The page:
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diary of a sofer - part 18

Mordechai Pinchas Sofer
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or spot the difference...

It only takes one letter to be too faded or broken in a scroll for the whole Torah to be declated pasul (invalid) as opposed to kasher (valid).  Something cannot be 99% kasher - it either is or it isnít - there are no shades of grey.  Actually that isnít strictly true as often letters will  fade to grey or sometimes a sort of reddish brown and may need repair.

Left: two sifrey torah on the go.  It can be sensible to  fix two at once so that ink can be left to dry on one and still be able to work on the other.

I  recently checked over  the sifrey torah at SWESRS and found that through use all three had some damage that would make them technically invalid (two requiring a fair amount of attention).  This can be a cause for concern but for the most part remedy is relatively straightforward involving filling in, some scraping out and rewriting and some attention to seams and patching.

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Left: a sewed on patch where the stitching needed removing.  Right: a bad case of ink lifting in one of Godís holy names which needed attention.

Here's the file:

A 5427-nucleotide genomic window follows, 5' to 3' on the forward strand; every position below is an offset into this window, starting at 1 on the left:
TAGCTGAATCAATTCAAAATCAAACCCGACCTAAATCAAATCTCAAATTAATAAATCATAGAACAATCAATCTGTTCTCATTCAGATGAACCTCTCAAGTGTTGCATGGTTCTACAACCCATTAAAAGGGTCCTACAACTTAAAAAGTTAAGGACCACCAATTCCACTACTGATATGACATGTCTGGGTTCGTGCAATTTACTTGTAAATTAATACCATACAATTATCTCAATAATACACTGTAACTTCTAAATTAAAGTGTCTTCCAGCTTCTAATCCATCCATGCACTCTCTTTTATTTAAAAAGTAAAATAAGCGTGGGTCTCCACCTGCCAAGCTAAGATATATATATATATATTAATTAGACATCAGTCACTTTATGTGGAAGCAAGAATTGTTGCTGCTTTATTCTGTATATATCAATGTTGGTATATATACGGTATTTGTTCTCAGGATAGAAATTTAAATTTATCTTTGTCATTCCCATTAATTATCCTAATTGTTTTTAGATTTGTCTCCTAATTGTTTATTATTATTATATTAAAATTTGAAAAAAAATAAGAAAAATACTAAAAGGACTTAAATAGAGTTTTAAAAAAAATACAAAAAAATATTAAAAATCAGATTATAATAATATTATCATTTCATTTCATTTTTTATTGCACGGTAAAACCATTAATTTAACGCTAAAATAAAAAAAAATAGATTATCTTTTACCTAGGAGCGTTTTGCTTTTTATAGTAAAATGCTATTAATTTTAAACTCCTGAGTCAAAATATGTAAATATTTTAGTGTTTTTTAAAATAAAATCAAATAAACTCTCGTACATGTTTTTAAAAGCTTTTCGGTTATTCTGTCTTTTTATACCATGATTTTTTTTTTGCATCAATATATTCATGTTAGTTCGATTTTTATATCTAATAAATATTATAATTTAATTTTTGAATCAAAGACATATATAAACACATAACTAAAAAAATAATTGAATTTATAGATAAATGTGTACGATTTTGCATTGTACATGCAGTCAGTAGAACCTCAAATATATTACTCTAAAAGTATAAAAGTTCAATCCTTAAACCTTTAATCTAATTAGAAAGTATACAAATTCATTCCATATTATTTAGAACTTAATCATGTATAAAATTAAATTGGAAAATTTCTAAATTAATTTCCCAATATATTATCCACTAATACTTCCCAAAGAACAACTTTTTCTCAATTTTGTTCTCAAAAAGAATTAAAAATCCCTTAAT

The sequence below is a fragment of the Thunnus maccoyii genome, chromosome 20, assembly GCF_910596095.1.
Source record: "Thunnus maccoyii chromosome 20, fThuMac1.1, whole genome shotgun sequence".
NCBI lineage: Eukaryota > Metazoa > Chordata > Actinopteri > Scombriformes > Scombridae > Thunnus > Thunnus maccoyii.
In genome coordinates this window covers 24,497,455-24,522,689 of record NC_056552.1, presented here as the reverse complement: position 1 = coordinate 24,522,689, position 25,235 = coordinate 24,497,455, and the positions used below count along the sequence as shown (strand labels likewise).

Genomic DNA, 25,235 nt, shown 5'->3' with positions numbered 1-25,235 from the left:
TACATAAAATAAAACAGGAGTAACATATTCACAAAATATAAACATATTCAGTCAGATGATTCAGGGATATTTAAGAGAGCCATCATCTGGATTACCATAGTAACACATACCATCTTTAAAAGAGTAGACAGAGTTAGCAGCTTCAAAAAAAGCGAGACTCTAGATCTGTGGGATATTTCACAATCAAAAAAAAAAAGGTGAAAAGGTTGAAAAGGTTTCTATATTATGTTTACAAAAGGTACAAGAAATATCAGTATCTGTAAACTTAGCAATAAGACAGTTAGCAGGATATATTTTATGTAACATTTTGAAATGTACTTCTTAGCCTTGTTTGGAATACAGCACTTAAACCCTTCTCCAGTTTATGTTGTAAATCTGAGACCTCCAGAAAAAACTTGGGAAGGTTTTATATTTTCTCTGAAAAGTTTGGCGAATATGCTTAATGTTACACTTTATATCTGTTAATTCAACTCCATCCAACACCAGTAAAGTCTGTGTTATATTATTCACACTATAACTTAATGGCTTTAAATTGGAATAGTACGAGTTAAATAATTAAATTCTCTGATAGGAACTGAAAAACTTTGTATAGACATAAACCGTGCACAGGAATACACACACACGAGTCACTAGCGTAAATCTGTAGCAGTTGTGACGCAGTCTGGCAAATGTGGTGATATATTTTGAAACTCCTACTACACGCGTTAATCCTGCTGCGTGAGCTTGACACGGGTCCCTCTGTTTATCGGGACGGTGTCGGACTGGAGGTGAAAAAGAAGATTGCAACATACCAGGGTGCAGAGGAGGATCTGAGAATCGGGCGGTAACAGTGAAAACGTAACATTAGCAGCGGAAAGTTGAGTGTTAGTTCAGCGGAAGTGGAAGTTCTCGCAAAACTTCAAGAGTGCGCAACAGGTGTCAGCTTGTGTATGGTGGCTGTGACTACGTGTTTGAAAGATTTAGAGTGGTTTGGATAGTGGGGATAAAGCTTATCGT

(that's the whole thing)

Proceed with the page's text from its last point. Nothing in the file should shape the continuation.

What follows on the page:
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The two sets of pictures on this page show the before and after on two errors that required filling in.  In the case of those right and left  letters above could be held by some to be valid though obviously very faded.

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Below, however, the shin (and possibly the aleph too) in the word víish (and [the] man) no longer has its true halachic form and correction is certainly mandated.  These are judgement calls but in any event bad fading should be dealt with it will only get worse over time.  If a scribe is uncertain over whether the forms of the letter are still there or written correctly he can call on help - from a child who

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is neither too stupid or too clever.  What this means is a child who can read the Hebrew letters but couldnít work them out from context.  If the child reads it as okay then its kasher - if not, it requires correction, if that is possible.

These sorts of errors can be spotted fairly easily.  However missing or wrong words are harder to check for and so within orthodox synagogues while the reader is chanting, someone else is checking along to ensure that what is being read out is correct.  You will also often hear the congregation correcting the reader - they arenít being rude.  This isnít just to make sure the word of God is read correctly but is fundamentally the whole congregation acting as a proof-reader watching carefully for any errors the original scribe might have made.  A torah is actually proof read by three rabbis and nowadays computer scanning is also available.  However errors can creep in and it is the congregationís job to help spot them. 

If an error is found then the scroll must be put away and another taken out to continue the reading.  The fact that it is pasul is shown by having the gartle outside of the cover and scroll must then be fixed within 30 days.                                                                                 

Mordechai Pinchas

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